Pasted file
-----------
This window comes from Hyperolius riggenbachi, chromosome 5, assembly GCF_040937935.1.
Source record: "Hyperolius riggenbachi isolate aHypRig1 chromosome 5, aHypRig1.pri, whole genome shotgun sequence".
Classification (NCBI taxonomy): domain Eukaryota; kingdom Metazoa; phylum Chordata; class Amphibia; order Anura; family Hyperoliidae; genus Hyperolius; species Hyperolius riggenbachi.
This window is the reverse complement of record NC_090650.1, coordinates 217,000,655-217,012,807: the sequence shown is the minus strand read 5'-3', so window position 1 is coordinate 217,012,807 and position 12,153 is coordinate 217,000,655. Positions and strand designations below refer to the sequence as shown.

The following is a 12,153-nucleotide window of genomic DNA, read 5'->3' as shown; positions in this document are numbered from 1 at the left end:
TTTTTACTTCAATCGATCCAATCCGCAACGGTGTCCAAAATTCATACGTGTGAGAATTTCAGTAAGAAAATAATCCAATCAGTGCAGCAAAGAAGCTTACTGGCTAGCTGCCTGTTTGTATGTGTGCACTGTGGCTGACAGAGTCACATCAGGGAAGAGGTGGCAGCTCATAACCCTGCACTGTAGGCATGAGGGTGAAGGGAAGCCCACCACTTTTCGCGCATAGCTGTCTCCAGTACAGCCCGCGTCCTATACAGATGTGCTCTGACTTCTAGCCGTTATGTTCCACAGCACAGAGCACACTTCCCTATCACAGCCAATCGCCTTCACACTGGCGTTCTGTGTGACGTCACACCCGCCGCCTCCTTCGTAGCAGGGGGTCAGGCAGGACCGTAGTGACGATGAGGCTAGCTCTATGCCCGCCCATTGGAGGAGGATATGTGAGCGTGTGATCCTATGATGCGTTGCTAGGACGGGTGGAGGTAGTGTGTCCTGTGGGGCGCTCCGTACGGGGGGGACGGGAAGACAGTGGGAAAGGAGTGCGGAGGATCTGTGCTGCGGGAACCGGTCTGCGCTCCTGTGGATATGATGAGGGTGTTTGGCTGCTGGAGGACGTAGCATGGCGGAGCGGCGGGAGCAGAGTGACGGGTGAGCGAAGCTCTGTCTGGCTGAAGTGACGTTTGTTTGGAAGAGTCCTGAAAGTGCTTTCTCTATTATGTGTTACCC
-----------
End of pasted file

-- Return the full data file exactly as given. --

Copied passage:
This window comes from Hyperolius riggenbachi, chromosome 5, assembly GCF_040937935.1.
Source record: "Hyperolius riggenbachi isolate aHypRig1 chromosome 5, aHypRig1.pri, whole genome shotgun sequence".
Classification (NCBI taxonomy): domain Eukaryota; kingdom Metazoa; phylum Chordata; class Amphibia; order Anura; family Hyperoliidae; genus Hyperolius; species Hyperolius riggenbachi.
This window is the reverse complement of record NC_090650.1, coordinates 217,000,655-217,012,807: the sequence shown is the minus strand read 5'-3', so window position 1 is coordinate 217,012,807 and position 12,153 is coordinate 217,000,655. Positions and strand designations below refer to the sequence as shown.

The following is a 12,153-nucleotide window of genomic DNA, read 5'->3' as shown; positions in this document are numbered from 1 at the left end:
TTTTTACTTCAATCGATCCAATCCGCAACGGTGTCCAAAATTCATACGTGTGAGAATTTCAGTAAGAAAATAATCCAATCAGTGCAGCAAAGAAGCTTACTGGCTAGCTGCCTGTTTGTATGTGTGCACTGTGGCTGACAGAGTCACATCAGGGAAGAGGTGGCAGCTCATAACCCTGCACTGTAGGCATGAGGGTGAAGGGAAGCCCACCACTTTTCGCGCATAGCTGTCTCCAGTACAGCCCGCGTCCTATACAGATGTGCTCTGACTTCTAGCCGTTATGTTCCACAGCACAGAGCACACTTCCCTATCACAGCCAATCGCCTTCACACTGGCGTTCTGTGTGACGTCACACCCGCCGCCTCCTTCGTAGCAGGGGGTCAGGCAGGACCGTAGTGACGATGAGGCTAGCTCTATGCCCGCCCATTGGAGGAGGATATGTGAGCGTGTGATCCTATGATGCGTTGCTAGGACGGGTGGAGGTAGTGTGTCCTGTGGGGCGCTCCGTACGGGGGGGACGGGAAGACAGTGGGAAAGGAGTGCGGAGGATCTGTGCTGCGGGAACCGGTCTGCGCTCCTGTGGATATGATGAGGGTGTTTGGCTGCTGGAGGACGTAGCATGGCGGAGCGGCGGGAGCAGAGTGACGGGTGAGCGAAGCTCTGTCTGGCTGAAGTGACGTTTGTTTGGAAGAGTCCTGAAAGTGCTTTCTCTATTATGTGTTACCC